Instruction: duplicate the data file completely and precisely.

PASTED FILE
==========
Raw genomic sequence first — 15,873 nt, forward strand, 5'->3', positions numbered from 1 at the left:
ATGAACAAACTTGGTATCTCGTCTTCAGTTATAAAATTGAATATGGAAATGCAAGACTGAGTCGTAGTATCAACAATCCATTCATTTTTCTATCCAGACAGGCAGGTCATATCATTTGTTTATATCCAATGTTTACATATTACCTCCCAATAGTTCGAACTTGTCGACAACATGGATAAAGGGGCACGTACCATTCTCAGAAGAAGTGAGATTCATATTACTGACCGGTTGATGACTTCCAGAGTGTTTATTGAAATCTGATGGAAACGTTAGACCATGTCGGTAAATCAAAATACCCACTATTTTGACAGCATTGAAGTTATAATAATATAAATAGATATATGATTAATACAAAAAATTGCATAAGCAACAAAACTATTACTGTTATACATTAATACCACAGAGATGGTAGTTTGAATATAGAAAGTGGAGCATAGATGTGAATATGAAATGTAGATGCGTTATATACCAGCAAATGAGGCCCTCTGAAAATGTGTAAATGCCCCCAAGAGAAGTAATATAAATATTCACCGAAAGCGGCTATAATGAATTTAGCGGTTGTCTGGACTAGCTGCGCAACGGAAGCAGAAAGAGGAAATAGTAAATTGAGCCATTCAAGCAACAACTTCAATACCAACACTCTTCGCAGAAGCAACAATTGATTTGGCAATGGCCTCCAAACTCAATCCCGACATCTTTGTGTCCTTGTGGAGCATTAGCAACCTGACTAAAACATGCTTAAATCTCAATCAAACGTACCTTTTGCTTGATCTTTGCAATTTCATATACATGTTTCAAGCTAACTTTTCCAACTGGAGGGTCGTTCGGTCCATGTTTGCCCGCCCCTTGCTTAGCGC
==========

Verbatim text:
Raw genomic sequence first — 15,873 nt, forward strand, 5'->3', positions numbered from 1 at the left:
ATGAACAAACTTGGTATCTCGTCTTCAGTTATAAAATTGAATATGGAAATGCAAGACTGAGTCGTAGTATCAACAATCCATTCATTTTTCTATCCAGACAGGCAGGTCATATCATTTGTTTATATCCAATGTTTACATATTACCTCCCAATAGTTCGAACTTGTCGACAACATGGATAAAGGGGCACGTACCATTCTCAGAAGAAGTGAGATTCATATTACTGACCGGTTGATGACTTCCAGAGTGTTTATTGAAATCTGATGGAAACGTTAGACCATGTCGGTAAATCAAAATACCCACTATTTTGACAGCATTGAAGTTATAATAATATAAATAGATATATGATTAATACAAAAAATTGCATAAGCAACAAAACTATTACTGTTATACATTAATACCACAGAGATGGTAGTTTGAATATAGAAAGTGGAGCATAGATGTGAATATGAAATGTAGATGCGTTATATACCAGCAAATGAGGCCCTCTGAAAATGTGTAAATGCCCCCAAGAGAAGTAATATAAATATTCACCGAAAGCGGCTATAATGAATTTAGCGGTTGTCTGGACTAGCTGCGCAACGGAAGCAGAAAGAGGAAATAGTAAATTGAGCCATTCAAGCAACAACTTCAATACCAACACTCTTCGCAGAAGCAACAATTGATTTGGCAATGGCCTCCAAACTCAATCCCGACATCTTTGTGTCCTTGTGGAGCATTAGCAACCTGACTAAAACATGCTTAAATCTCAATCAAACGTACCTTTTGCTTGATCTTTGCAATTTCATATACATGTTTCAAGCTAACTTTTCCAACTGGAGGGTCGTTCGGTCCATGTTTGCCCGCCCCTTGCTTAGCGC